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A Farewell to Michael Crichton

Michael Crichton passed away yesterday at age 66 after a “courageous and private battle against cancer,” according to his public relations firm’s news release. When I heard the news, I was completely surprised, as I hadn’t even known that he was sick. This comes as depressing news, for I greatly enjoyed many of Crichton’s novels (Timeline, Jurassic Park, Eaters of the Dead), and he will always be one of my favorite authors, with Timeline topping the list.

Crichton helped create the television series “ER,” and many of his novels were turned into films (Sphere, Jurassic Park, Timeline, The 13th Warrior). His first best-selling novel was the Andromeda Strain, published while he was still a student at Harvard Medical School.

So I would like to wish a grand farewell to one of the great modern authors of our age.

I’m reminded — as I close this post — of the last chapter of Timeline when the main characters are standing over the grave of one of their friends, reflecting on his life and wishing him farewell, and I feel those words are only fitting to serve the author in his passing:

The wind whined. A few leaves blew, scraping across the floor. The air was damp and cold. They stood silently.

“I wonder if he thought of us,” Chris said, looking at the stone face. “I wonder if he ever missed us.”

“Of course he did,” the Professor said. “Don’t you miss him?”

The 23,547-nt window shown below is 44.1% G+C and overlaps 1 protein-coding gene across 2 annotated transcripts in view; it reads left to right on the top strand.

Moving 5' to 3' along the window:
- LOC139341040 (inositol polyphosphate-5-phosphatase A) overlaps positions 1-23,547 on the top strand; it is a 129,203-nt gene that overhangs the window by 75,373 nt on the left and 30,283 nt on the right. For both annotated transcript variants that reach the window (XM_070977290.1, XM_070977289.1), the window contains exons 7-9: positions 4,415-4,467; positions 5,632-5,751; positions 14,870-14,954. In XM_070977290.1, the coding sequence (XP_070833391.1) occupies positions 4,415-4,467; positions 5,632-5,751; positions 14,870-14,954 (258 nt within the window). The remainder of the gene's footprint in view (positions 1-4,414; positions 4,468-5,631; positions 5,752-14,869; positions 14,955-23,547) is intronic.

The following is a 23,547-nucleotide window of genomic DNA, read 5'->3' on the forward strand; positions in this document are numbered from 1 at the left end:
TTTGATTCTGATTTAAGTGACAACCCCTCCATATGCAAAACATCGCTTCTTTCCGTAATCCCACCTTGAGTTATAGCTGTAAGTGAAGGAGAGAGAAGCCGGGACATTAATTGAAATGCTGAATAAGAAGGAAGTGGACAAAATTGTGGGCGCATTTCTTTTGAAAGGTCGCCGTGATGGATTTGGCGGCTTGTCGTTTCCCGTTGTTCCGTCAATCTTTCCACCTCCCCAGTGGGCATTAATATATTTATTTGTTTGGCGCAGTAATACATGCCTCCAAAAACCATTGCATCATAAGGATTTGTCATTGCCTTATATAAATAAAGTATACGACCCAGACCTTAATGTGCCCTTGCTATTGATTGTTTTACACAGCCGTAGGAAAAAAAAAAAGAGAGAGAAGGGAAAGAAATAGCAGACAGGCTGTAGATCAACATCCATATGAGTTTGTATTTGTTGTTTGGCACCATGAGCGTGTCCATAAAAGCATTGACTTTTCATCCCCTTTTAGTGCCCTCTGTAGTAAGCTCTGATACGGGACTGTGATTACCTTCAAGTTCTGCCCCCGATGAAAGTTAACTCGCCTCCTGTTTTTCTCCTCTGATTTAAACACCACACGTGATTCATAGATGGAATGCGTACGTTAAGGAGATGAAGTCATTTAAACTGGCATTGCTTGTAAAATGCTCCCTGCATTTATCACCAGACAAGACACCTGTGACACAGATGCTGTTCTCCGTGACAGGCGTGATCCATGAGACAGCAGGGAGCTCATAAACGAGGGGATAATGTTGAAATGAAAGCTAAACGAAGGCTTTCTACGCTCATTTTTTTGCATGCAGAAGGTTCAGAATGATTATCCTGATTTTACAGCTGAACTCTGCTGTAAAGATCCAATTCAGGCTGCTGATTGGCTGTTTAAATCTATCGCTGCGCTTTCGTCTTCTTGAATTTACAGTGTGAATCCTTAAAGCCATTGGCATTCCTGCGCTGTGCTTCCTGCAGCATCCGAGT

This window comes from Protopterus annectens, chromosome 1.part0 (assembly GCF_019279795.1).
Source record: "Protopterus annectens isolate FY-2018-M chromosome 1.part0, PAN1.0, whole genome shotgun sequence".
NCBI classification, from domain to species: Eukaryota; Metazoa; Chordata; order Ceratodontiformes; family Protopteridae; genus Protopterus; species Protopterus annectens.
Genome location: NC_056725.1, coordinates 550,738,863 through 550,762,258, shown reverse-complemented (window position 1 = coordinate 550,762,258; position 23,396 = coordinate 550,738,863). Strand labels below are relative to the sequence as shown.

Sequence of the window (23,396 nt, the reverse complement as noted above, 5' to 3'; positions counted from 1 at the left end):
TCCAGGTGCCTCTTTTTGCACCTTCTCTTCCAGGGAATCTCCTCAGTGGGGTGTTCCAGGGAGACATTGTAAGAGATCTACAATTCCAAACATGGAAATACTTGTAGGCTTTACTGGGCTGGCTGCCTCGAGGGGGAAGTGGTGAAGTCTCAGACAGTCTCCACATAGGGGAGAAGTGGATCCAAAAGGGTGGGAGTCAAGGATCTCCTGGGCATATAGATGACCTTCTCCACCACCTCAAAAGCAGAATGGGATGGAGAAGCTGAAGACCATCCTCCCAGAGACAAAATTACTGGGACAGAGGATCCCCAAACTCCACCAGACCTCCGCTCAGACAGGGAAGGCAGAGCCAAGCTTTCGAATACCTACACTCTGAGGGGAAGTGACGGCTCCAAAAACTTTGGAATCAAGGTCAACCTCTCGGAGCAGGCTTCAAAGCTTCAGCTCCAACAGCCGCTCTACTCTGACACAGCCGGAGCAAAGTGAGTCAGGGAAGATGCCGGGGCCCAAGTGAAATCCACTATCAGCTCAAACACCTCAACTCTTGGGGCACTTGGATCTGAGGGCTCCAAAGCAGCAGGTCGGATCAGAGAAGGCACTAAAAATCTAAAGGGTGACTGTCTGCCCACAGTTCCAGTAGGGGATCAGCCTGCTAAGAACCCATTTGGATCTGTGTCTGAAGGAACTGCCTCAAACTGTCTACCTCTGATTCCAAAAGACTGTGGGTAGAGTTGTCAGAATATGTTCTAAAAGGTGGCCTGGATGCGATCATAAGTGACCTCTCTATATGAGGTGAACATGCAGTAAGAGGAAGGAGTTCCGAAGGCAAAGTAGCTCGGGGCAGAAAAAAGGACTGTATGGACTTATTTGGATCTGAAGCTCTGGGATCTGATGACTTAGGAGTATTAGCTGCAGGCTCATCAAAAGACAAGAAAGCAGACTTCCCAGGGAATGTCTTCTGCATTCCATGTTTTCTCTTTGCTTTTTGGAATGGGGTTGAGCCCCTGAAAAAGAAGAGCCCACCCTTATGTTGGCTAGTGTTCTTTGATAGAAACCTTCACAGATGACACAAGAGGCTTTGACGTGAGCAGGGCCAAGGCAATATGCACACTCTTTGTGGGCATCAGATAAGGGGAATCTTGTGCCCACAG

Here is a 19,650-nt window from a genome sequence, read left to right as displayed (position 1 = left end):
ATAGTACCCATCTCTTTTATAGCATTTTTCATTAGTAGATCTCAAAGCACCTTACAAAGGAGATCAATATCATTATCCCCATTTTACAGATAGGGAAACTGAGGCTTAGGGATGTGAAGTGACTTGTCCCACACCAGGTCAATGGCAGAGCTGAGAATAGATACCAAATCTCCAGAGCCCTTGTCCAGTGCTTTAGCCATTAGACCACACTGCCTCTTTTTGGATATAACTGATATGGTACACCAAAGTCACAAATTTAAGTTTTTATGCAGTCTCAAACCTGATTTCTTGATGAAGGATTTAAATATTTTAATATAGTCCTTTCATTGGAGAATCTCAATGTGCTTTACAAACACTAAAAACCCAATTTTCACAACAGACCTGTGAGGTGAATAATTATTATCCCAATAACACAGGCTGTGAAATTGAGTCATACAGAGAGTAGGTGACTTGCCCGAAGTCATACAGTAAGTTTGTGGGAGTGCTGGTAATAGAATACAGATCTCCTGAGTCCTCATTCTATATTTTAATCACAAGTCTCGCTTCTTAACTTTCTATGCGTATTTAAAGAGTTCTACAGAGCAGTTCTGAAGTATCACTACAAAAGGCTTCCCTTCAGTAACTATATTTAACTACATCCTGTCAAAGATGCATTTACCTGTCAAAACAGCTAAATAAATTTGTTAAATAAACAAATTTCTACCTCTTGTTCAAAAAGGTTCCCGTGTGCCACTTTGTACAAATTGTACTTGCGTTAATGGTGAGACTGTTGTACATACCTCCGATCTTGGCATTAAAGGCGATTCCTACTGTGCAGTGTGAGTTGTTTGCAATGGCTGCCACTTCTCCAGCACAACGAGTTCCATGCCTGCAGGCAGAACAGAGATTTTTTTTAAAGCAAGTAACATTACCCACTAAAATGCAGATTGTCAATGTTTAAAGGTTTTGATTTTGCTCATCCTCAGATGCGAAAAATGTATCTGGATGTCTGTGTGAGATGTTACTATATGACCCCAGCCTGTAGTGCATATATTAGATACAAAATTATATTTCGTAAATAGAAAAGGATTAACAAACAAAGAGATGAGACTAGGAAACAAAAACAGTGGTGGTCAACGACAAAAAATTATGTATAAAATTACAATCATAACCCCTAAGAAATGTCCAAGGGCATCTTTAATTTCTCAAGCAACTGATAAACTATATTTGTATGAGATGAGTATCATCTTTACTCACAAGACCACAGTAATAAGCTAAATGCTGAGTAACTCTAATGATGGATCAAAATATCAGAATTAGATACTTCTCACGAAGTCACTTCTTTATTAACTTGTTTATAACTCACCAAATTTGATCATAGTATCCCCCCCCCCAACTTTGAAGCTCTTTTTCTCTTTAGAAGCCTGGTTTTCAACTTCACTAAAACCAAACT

Chris nodded. Kate sniffled, and blew her nose.

“I do,” Johnston said.

They went back outside. They walked down the hill to the car. By now the rain had entirely stopped, but the clouds remained dark and heavy, hanging low over the distant hills.

4 thoughts on “A Farewell to Michael Crichton”

  1. Good post. He will definitely be missed. I have to agree that Timeline is my favorite Crichton book, with Prey probably coming in second.

  2. I agree. I was very surprised by the news. I’ve read just about everything Michael Crichton wrote, and although I had some problems with his last two or three books, he wrote many classics in the genre. I’m just finishing a re-read of Eaters of the Dead now, in memoriam.

  3. Loved Eaters of the Dead. One of my favorites, and one that is often overlooked. Granted, it’s a re-telling of Beowulf, but I felt Crichton had a unique approach to the story.

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